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A cancer festival? | Philip Booth

17 Aug 2018

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This week’s blog has been written by Philip Booth, a Barnwood Trust Community Builder and blogger, who was first diagnosed with prostate cancer in September 2017. He shares his experience attending the UK’s first Holistic Health and Cancer Awareness Festival, Trew Fields…

‘Cancer’ and ‘festival’ don’t seem to naturally go together? Indeed, eyebrows raised when I shared with friends that I was planning to join the weekend. And yet, this is exactly what the world needs. A festival of health that looks to change the way we treat cancer, think about cancer and speak about cancer. A festival about empowering people and sharing knowledge and connection. A festival that celebrates integrative medicine – in other words the very best of all medicines, orthodox, complementary, psycho-spiritual and self-help, for the treatment of illness and the prevention of illness. A festival that is full of hope and fun.

Here’s my film of the weekend

When I was first diagnosed with prostate cancer last September I was uneasy with the language of battling cancer. Yet I was so engulfed in confusion and fear, even terror, and trying to unpick treatment options in those first weeks, that I found myself also adopting that language. ‘I will beat this. I will win. I will conquer it’. The subtext of course, is that we are either cancer’s attackers or its victims. If you survive, you have ‘beaten’ cancer; if you die you have ‘lost your battle’ – however bravely you fought.

Fermentation workshop

I thank Sophie Sabbage for helping me see it differently. In her wonderful, inspiring, life-changing book, ‘The Cancer Whisperer’ with the wonderful subtitle ‘Finding Courage, Direction and the Unlikely Gifts of Cancer’, she wrote about how she had cancer, but cancer did not have her; how cancer brings us an invitation to look within ourselves and decide who we are and how we wish to live. So rather than seeing cancer as the enemy we can see it as a teacher or guide. To fight it, felt like going to war with myself. Cancer is in us – and rather than a war, it is a chance to work at putting things right.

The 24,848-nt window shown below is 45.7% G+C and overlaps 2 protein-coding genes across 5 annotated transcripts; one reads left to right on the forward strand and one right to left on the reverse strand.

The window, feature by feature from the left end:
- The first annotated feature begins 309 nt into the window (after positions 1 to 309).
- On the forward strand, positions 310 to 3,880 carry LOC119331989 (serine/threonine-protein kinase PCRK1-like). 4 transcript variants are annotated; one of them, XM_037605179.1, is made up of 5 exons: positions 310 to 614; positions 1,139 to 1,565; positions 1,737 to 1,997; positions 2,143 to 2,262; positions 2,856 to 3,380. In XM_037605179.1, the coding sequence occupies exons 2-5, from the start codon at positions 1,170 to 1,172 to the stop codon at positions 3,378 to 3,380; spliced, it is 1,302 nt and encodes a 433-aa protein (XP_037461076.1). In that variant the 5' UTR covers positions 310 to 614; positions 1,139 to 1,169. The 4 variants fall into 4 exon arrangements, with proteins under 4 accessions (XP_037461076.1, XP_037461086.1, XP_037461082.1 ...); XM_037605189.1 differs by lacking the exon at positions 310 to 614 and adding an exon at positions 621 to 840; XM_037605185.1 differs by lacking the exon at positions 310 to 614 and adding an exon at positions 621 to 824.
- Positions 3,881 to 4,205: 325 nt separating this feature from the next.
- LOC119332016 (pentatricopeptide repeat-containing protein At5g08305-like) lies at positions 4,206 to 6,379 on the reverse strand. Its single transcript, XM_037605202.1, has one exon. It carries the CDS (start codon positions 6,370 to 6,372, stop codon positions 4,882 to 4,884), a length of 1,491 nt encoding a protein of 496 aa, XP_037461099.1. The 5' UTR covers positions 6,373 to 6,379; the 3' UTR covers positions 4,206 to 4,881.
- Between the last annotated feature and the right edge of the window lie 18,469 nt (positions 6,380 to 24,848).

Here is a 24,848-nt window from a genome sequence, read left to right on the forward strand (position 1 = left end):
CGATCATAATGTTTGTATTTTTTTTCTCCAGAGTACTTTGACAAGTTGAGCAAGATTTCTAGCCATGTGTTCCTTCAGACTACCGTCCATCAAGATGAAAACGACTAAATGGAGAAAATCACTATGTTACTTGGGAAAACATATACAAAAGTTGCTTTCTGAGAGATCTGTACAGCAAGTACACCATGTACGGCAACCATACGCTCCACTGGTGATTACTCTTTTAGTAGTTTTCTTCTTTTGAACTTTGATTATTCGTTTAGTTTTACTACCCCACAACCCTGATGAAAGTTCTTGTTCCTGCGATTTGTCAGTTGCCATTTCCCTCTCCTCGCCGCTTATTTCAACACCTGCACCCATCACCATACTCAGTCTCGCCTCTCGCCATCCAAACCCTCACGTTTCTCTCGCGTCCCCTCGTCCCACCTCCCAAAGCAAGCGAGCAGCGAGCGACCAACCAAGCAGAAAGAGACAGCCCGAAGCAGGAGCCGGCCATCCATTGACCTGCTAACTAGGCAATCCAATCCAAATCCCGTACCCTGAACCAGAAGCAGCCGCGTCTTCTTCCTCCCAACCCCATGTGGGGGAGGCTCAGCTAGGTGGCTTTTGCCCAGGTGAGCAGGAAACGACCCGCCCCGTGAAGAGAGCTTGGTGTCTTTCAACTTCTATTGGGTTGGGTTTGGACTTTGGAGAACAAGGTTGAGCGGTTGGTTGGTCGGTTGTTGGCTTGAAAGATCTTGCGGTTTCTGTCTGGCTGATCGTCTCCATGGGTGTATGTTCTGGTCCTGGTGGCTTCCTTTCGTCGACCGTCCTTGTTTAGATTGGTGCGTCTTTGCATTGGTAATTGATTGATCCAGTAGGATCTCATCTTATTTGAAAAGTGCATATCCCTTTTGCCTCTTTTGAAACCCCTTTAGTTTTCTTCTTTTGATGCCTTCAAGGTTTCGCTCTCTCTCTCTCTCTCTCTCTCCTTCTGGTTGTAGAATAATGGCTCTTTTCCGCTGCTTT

Sophie asks: ‘What if cancer is the body’s last attempt to save its own life? What if its purpose is not to extinguish us but to heal?’

Fire dancing

And wow, Trew Fields was all about that. This was the second festival and took place on a farm near Guildford (7/8th July). It was the brainchild of another Sophie – Sophie Trew who was diagnosed with blood cancer in 2014, She built her own integrative recovery plan and wanted to use her learning as a ‘force for good’. Well the festival is certainly a force for good. It was so beautifully put together with camping in the next-door field, a number of stalls of clearly carefully selected organisations, a main cancer awareness stage with many talks and discussions with doctors, health and wellbeing practitioners and cancer ‘thrivers’. There was also a whole very varied programme of workshops from yoga, essential oils and chanting to a Wim Hoff ice bath (yes I did get in), breathing and fermentation.

The Ice Bath

‘Overcoming the Ice Bath’ by Jo Lawrance

And of course no festival would be complete without music, dance and food. The main music stage had a great line-up but there were also other experiences like the Sunday morning silent disco where we had guided dance via headphones. Best of all was the wonderful vegan food which included Buddha boxes, smoothies, juices, burgers, kefir cocktails, crafted beers, refined sugar-free cakes and the exceptionally good barista coffee from Four Fillies.

The Boobmobile

But actually the festival was so much more than the amazing talks, food and music – it was about a different conversation, about listening, living as well as possible, about fun, laughter and hope, about connection, sharing stories, learning, prevention, integrative medicine and so much more.

It was about reframing the aggressive mainstream narrative surrounding cancer into how we can nurture ourselves and bring more balance back into our lives. Indeed, I was blown away time and time again over the weekend; the generosity, welcome and warmth of those running the festival and those participating. Somehow people seemed to connect almost instantly; cancer opening doors but wonderfully, no judgements. Indeed, Sophie Trew described the atmosphere of the 2017 festival as ‘like walking into a giant hug’; that’s also a great description of this year’s festival.

Four Fillies coffee; the best!

Thank you to all who made the festival possible – and so inspired me and many others on our journeys to wellness. I love Sophie Trew’s dream of taking this life-changing festival to other countries – am sure it will happen – and I’ll certainly be putting next year’s festival dates (5th/7th July) in my diary.

Trew Fields are hoping to add to their website many of the talks by doctors and cancer thrivers; sign up for their newsletter on their website here. Hear more about the festival in this podcast on UK Health Radio.

You can follow Philip’s blog here.

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Provider Find Sophie Trew in the Life Directory